Juli Brooks Leete heads a new nonprofit foundation that aims to raise enough funds to reopen the Oak Harbor Pool this year. The North Whidbey Community Pool & Recreation Foundation’s first donation drive will be Wednesday, Feb. 14. Photo by Megan Hansen/Whidbey News-Times.

Juli Brooks Leete heads a new nonprofit foundation that aims to raise enough funds to reopen the Oak Harbor Pool this year. The North Whidbey Community Pool & Recreation Foundation’s first donation drive will be Wednesday, Feb. 14. Photo by Megan Hansen/Whidbey News-Times.

New nonprofit raising funds to reopen community pool

An army of volunteers will be out Wednesday in the Oak Harbor community collecting donations with the sole purpose of getting the community pool reopened.

The newly formed North Whidbey Community Pool & Recreation Foundation, a nonprofit organization founded in November, is spearheading the efforts.

Juli Brooks Leete, a self-proclaimed professional volunteer, is heading the foundation and the fundraiser.

Brooks previously worked on successfully passing Oak Harbor school levies and said she knew the community needed to step up after the levy failed in November.

“I knew I could make a difference, so I came out of retirement,” Brooks Leete said. “There’s no reason we can’t come out of this stronger and better.”

“There’s been an outpouring of support,” she added.

“I have an army who will help.”

On Wednesday, a couple dozen locations will have small children’s swimming pools set up to collect donations.

The pools are donated, of course, from foundation members’ backyards.

These businesses include grocery stores, real estate agencies, restaurants, retails stores and salons.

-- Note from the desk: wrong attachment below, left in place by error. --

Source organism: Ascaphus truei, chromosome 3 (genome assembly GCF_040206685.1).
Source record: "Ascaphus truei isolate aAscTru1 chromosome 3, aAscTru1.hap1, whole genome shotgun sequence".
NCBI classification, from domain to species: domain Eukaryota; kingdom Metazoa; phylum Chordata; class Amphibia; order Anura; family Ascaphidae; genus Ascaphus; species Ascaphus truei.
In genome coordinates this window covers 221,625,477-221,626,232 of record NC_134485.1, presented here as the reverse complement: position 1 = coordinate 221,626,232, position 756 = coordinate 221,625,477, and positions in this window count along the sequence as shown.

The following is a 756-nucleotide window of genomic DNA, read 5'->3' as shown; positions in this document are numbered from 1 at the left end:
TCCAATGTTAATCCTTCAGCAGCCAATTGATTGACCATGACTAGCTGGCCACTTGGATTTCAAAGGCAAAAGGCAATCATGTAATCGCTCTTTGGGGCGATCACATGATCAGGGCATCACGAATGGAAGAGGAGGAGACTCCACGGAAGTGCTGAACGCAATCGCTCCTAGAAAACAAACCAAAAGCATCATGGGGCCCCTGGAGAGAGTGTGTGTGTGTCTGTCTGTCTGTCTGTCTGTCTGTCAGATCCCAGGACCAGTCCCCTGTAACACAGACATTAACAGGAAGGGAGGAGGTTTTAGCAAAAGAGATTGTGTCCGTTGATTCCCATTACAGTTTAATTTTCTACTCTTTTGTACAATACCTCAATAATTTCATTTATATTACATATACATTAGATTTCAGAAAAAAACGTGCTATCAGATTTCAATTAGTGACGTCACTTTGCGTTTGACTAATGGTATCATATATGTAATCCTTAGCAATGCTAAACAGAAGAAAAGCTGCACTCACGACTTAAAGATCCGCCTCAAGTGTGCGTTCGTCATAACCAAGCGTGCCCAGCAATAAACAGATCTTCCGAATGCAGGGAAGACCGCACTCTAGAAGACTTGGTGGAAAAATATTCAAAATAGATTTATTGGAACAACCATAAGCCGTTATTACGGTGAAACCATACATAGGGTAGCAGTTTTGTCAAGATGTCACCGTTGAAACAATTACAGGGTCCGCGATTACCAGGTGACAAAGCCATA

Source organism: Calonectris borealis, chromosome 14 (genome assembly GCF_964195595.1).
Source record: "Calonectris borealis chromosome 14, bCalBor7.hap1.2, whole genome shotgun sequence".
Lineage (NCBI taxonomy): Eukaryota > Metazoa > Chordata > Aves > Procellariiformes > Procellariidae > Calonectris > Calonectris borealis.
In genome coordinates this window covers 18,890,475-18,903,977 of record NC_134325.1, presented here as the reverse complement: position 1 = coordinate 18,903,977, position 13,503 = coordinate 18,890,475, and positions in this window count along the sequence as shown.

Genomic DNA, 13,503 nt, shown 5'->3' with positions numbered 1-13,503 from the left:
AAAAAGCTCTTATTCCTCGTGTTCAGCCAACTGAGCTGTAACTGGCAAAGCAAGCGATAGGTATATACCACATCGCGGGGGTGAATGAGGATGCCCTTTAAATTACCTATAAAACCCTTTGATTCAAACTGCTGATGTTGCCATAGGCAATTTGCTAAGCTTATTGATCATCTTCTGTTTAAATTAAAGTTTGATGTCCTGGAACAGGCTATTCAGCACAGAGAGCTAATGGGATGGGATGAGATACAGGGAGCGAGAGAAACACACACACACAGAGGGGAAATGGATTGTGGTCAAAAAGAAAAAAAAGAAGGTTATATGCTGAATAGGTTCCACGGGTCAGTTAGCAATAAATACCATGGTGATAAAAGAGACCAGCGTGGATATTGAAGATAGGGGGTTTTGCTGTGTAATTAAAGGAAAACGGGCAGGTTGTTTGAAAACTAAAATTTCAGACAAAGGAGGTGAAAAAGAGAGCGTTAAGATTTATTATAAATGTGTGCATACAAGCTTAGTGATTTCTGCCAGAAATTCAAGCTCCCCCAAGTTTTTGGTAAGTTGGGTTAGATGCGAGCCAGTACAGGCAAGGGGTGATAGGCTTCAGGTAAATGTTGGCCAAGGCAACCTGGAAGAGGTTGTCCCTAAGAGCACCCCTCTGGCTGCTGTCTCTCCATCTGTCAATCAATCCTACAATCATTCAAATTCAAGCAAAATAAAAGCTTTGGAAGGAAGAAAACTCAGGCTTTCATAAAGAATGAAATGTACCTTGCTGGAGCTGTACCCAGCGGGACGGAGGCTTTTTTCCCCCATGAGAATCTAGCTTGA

The idea is to hold the fundraiser for 14 hours on Feb. 14.

“This is going to be fun,” Brooks Leete said. “And people don’t have to donate that day.”

An account has been set up and donations can be made to any Whidbey Island/Heritage Bank.

The foundation’s purpose is to educate and inform the public about the state of the pool and the need for money after the levy failed twice in 2017.

The members want to support, educate and reduce the taxpayer burden and to facilitate aquatic programs and recreation.

“Everywhere I go, people in town say they want the pool back,” Brooks Leete said. “It’s invigorating.”

The goal is to raise $200,000 to open the pool when school gets out and to keep it open until a levy can support the pool once again, she said.

The foundation will track the progress publicly with a sign located at the Oak Harbor Chamber of Commerce.

This will be the first of many fundraisers in the coming months.

And soon, the foundation will be writing grant application “until their fingers bleed.”

An adviser to the group, Alli Paul, has been instrumental in helping get all the “I’s” dotted and “T’s” crossed for the foundation’s nonprofit status.

The work she’s doing now may not necessarily benefit her own children, she said, but she sees the work as building something for a better future.

The foundation has started an official Facebook page under “North Whidbey Community Pool & Recreation Foundation.”

Go to the Facebbook page to learn more about the foundation and future fundraisers and to get involved.

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